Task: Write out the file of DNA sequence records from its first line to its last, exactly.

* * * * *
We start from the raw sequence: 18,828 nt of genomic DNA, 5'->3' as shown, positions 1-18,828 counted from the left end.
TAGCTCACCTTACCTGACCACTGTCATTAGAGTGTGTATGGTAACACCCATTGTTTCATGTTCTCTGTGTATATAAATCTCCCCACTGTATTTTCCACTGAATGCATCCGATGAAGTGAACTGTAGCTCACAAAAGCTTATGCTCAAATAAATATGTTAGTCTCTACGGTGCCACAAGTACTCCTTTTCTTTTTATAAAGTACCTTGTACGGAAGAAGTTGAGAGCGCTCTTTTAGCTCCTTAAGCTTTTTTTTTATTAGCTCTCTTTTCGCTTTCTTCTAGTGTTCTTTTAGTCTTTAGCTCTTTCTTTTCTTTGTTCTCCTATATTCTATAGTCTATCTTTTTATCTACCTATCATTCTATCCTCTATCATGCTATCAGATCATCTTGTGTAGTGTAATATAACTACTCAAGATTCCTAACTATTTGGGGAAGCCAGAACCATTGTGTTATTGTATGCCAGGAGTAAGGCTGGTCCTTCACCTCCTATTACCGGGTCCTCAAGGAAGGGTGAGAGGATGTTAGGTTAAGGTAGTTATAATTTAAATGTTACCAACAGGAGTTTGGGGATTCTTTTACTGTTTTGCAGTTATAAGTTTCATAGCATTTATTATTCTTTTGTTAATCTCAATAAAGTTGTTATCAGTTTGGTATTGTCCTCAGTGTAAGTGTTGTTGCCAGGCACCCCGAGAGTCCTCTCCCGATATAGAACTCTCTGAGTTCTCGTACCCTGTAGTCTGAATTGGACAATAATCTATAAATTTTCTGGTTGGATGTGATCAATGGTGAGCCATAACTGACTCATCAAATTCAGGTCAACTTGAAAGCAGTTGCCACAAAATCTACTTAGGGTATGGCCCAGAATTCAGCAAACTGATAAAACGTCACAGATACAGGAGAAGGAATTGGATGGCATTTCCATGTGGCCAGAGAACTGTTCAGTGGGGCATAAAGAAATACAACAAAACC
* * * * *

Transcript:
We start from the raw sequence: 18,828 nt of genomic DNA, 5'->3' as shown, positions 1-18,828 counted from the left end.
TAGCTCACCTTACCTGACCACTGTCATTAGAGTGTGTATGGTAACACCCATTGTTTCATGTTCTCTGTGTATATAAATCTCCCCACTGTATTTTCCACTGAATGCATCCGATGAAGTGAACTGTAGCTCACAAAAGCTTATGCTCAAATAAATATGTTAGTCTCTACGGTGCCACAAGTACTCCTTTTCTTTTTATAAAGTACCTTGTACGGAAGAAGTTGAGAGCGCTCTTTTAGCTCCTTAAGCTTTTTTTTTATTAGCTCTCTTTTCGCTTTCTTCTAGTGTTCTTTTAGTCTTTAGCTCTTTCTTTTCTTTGTTCTCCTATATTCTATAGTCTATCTTTTTATCTACCTATCATTCTATCCTCTATCATGCTATCAGATCATCTTGTGTAGTGTAATATAACTACTCAAGATTCCTAACTATTTGGGGAAGCCAGAACCATTGTGTTATTGTATGCCAGGAGTAAGGCTGGTCCTTCACCTCCTATTACCGGGTCCTCAAGGAAGGGTGAGAGGATGTTAGGTTAAGGTAGTTATAATTTAAATGTTACCAACAGGAGTTTGGGGATTCTTTTACTGTTTTGCAGTTATAAGTTTCATAGCATTTATTATTCTTTTGTTAATCTCAATAAAGTTGTTATCAGTTTGGTATTGTCCTCAGTGTAAGTGTTGTTGCCAGGCACCCCGAGAGTCCTCTCCCGATATAGAACTCTCTGAGTTCTCGTACCCTGTAGTCTGAATTGGACAATAATCTATAAATTTTCTGGTTGGATGTGATCAATGGTGAGCCATAACTGACTCATCAAATTCAGGTCAACTTGAAAGCAGTTGCCACAAAATCTACTTAGGGTATGGCCCAGAATTCAGCAAACTGATAAAACGTCACAGATACAGGAGAAGGAATTGGATGGCATTTCCATGTGGCCAGAGAACTGTTCAGTGGGGCATAAAGAAATACAACAAAACC